2000
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May 4, 2000         GC-016

Methodist officials protest U.S. action in Vieques

CLEVELAND (UMNS) — United Methodist bishops, the denomination’s global missions agency and its social action arm criticized U.S. agents’ arrest of nonviolent protesters — including a Methodist bishop — May 4 on the Puerto Rican island of Vieques.

The United Methodist Council of Bishops, church agency executives, and leaders of autonomous Methodist bodies throughout Latin America voiced their opposition in Cleveland, during the quadrennial legislative session of the 9.6 million-member, worldwide United Methodist Church.

“We are disappointed that the U.S. government chose this course of action rather than continuing negotiations (with Vieques), and we stand in solidarity with the people arrested and the citizens of Vieques,” said Bishop Charlene Kammerer of Charlotte, N.C., at a press conference.

"We ask that United Methodists and all people of conscience continue responding to God’s call for justice until every single one of the 33,000 acres of the island now occupied by a hostile U.S. military presence is returned, bomb-free, to the people of Vieques,” the United Methodist Board of Global Ministries said in a statement that was read at the press conference.

According to news reports, Bishop Juan Vera Mendez of the Methodist Church of Puerto Rico was among the demonstrators arrested before dawn at a U.S. military bombing range on the island. Vera was among some 300 people who had encamped at the range and refused to leave.

Victor Ortiz, a layman from the Methodist Church of Puerto Rico and colleague of Vera’s, said the bishop had been released from custody several hours after his arrest. “The religious community of Puerto Rico and Vieques has been very visible in these protests,” Ortiz reported.

United Methodist leaders were arranging legal assistance for Vera and other protesters, Ortiz added.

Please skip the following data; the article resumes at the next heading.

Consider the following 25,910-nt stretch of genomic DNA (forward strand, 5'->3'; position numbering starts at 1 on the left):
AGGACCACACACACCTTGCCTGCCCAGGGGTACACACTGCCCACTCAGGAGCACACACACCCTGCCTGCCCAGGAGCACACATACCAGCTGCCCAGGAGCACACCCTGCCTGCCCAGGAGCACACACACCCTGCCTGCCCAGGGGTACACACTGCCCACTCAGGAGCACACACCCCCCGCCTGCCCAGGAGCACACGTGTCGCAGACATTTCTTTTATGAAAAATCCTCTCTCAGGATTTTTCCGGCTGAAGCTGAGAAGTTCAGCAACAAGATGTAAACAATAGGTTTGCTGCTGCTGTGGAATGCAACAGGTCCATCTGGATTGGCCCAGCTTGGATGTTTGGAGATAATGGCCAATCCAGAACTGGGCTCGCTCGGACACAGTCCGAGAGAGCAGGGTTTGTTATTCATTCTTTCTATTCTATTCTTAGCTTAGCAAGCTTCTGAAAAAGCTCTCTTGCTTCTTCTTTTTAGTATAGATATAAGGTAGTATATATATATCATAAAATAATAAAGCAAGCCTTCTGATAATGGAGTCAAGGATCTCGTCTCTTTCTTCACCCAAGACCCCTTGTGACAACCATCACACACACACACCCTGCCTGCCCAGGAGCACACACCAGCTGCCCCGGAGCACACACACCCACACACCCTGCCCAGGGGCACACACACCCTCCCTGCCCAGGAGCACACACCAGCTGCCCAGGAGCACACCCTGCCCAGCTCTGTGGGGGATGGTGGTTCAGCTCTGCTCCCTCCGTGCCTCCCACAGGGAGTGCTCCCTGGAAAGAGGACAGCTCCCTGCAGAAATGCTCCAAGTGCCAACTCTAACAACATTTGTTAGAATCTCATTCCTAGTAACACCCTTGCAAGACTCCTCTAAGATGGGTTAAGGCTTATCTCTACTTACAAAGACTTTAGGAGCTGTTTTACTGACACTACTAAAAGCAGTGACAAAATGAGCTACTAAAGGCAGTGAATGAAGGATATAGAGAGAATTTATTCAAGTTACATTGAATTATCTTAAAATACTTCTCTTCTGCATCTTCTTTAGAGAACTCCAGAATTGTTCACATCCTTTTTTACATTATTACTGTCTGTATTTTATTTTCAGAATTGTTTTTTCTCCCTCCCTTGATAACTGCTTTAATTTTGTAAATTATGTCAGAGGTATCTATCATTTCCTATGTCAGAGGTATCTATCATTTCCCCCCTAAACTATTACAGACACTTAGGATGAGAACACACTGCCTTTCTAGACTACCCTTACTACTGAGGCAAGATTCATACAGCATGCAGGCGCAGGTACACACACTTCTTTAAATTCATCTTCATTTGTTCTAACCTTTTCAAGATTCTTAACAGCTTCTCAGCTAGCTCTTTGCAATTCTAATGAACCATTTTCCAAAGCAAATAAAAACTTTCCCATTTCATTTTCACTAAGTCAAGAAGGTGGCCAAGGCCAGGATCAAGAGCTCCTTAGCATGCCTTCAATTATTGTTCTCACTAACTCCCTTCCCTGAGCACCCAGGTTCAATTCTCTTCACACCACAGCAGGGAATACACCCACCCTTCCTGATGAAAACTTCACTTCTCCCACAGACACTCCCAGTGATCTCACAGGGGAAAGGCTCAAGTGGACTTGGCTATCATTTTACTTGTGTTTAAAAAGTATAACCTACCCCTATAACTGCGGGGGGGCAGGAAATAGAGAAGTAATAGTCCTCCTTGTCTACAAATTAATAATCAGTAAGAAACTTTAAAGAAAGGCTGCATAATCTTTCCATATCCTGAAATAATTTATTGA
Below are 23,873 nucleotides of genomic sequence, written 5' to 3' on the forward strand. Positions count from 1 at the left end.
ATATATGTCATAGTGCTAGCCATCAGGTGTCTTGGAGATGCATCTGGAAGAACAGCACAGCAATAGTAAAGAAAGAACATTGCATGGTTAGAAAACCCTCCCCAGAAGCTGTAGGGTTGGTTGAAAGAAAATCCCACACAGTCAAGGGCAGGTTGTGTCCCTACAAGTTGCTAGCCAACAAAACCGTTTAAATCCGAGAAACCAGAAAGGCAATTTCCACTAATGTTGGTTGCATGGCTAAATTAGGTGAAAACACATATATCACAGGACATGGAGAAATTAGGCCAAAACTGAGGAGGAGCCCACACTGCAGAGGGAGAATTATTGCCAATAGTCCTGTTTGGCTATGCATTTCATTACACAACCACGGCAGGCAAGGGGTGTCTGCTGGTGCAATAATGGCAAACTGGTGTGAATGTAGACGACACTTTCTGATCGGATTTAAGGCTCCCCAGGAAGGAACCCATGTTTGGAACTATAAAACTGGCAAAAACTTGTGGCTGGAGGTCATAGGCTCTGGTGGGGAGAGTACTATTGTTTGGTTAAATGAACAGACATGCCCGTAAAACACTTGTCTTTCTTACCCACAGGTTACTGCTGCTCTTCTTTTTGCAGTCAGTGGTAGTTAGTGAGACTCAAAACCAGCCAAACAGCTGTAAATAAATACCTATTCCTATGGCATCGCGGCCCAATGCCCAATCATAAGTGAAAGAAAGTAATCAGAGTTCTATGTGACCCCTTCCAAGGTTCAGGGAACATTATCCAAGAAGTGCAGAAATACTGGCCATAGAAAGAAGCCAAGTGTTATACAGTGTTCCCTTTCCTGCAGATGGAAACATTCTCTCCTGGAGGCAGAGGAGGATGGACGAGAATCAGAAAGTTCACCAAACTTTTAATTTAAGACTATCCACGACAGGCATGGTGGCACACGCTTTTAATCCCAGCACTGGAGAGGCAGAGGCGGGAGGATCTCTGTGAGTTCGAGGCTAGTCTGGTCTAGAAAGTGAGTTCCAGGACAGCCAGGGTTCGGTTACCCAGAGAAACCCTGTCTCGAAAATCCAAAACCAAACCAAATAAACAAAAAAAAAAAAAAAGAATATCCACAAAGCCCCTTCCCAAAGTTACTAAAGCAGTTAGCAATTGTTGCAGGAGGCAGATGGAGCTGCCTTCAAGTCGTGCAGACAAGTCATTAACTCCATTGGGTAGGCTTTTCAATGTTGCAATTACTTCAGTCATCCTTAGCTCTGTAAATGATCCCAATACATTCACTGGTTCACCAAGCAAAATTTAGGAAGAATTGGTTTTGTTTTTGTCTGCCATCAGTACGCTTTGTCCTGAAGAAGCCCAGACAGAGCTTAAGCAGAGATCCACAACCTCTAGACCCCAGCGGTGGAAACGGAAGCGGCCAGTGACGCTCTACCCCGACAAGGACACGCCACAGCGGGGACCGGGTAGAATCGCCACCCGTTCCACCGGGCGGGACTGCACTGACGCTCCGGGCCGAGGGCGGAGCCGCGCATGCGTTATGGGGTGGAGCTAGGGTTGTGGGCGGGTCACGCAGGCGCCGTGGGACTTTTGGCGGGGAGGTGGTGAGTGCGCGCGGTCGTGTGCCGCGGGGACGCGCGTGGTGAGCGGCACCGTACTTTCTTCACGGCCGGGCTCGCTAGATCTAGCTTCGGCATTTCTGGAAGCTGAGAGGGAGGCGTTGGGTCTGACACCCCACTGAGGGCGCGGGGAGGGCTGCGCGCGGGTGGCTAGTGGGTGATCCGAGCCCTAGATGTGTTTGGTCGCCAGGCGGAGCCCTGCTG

The U.S. military range at Vieques has been a flash point of political unrest and protest for nearly a year, ignited after a bombing accident in April 1999 that killed civilian security guard David Rodriguez. Methodist leaders from the United States and Latin America have called for U.S. withdrawal from the small island (population 9,500), saying continued military action threatens the health, well-being and human rights of citizens there.           

A Council of Bishops delegation to Vieques last year observed firsthand “the conditions of poverty, pollution and other ecological damage to the island” resulting from “60 years of bombing, strafing and ground maneuvers by the U.S. Navy” and other NATO forces, said Bishop Felton E. May, speaking for the delegation. May leads the church’s Washington Area. 

Church leaders said Vera planned to attend the United Methodist assembly next week and would speak on the unrest in Vieques. The General Conference runs through May 12. Meanwhile, bishops and other church officials planned to present their concerns in writing to the White House.

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                                                            --M. Garlinda Burton

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